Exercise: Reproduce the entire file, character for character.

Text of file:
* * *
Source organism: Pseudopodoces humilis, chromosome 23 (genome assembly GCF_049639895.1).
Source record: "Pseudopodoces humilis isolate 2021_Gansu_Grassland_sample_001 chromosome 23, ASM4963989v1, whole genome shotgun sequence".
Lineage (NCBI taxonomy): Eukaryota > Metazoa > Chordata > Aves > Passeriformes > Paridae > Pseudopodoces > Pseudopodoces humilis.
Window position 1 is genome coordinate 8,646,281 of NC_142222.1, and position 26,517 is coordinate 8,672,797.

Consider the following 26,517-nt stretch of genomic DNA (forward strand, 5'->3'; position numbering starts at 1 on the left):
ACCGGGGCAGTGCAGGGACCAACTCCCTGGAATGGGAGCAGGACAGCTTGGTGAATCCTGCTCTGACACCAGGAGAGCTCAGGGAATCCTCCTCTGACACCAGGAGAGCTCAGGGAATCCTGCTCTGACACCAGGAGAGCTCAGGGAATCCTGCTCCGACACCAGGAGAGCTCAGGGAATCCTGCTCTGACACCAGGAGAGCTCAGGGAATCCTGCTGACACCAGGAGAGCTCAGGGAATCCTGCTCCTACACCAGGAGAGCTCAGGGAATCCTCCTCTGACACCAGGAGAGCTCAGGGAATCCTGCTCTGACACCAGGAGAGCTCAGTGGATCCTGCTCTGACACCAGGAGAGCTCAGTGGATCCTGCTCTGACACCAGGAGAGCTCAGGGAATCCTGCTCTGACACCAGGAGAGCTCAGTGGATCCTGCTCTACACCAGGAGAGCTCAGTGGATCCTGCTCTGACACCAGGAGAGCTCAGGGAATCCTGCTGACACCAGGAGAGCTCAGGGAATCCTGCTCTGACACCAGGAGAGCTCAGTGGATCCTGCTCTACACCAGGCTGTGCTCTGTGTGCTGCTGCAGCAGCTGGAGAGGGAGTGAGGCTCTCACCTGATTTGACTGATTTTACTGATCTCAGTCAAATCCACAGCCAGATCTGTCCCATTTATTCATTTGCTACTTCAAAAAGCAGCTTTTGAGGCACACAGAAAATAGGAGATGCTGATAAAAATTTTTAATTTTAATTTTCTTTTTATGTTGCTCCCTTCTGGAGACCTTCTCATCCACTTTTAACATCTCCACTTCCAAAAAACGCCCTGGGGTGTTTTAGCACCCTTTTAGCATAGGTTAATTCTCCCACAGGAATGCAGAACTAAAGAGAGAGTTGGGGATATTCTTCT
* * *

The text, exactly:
Source organism: Pseudopodoces humilis, chromosome 23 (genome assembly GCF_049639895.1).
Source record: "Pseudopodoces humilis isolate 2021_Gansu_Grassland_sample_001 chromosome 23, ASM4963989v1, whole genome shotgun sequence".
Lineage (NCBI taxonomy): Eukaryota > Metazoa > Chordata > Aves > Passeriformes > Paridae > Pseudopodoces > Pseudopodoces humilis.
Window position 1 is genome coordinate 8,646,281 of NC_142222.1, and position 26,517 is coordinate 8,672,797.

Consider the following 26,517-nt stretch of genomic DNA (forward strand, 5'->3'; position numbering starts at 1 on the left):
ACCGGGGCAGTGCAGGGACCAACTCCCTGGAATGGGAGCAGGACAGCTTGGTGAATCCTGCTCTGACACCAGGAGAGCTCAGGGAATCCTCCTCTGACACCAGGAGAGCTCAGGGAATCCTGCTCTGACACCAGGAGAGCTCAGGGAATCCTGCTCCGACACCAGGAGAGCTCAGGGAATCCTGCTCTGACACCAGGAGAGCTCAGGGAATCCTGCTGACACCAGGAGAGCTCAGGGAATCCTGCTCCTACACCAGGAGAGCTCAGGGAATCCTCCTCTGACACCAGGAGAGCTCAGGGAATCCTGCTCTGACACCAGGAGAGCTCAGTGGATCCTGCTCTGACACCAGGAGAGCTCAGTGGATCCTGCTCTGACACCAGGAGAGCTCAGGGAATCCTGCTCTGACACCAGGAGAGCTCAGTGGATCCTGCTCTACACCAGGAGAGCTCAGTGGATCCTGCTCTGACACCAGGAGAGCTCAGGGAATCCTGCTGACACCAGGAGAGCTCAGGGAATCCTGCTCTGACACCAGGAGAGCTCAGTGGATCCTGCTCTACACCAGGCTGTGCTCTGTGTGCTGCTGCAGCAGCTGGAGAGGGAGTGAGGCTCTCACCTGATTTGACTGATTTTACTGATCTCAGTCAAATCCACAGCCAGATCTGTCCCATTTATTCATTTGCTACTTCAAAAAGCAGCTTTTGAGGCACACAGAAAATAGGAGATGCTGATAAAAATTTTTAATTTTAATTTTCTTTTTATGTTGCTCCCTTCTGGAGACCTTCTCATCCACTTTTAACATCTCCACTTCCAAAAAACGCCCTGGGGTGTTTTAGCACCCTTTTAGCATAGGTTAATTCTCCCACAGGAATGCAGAACTAAAGAGAGAGTTGGGGATATTCTTCT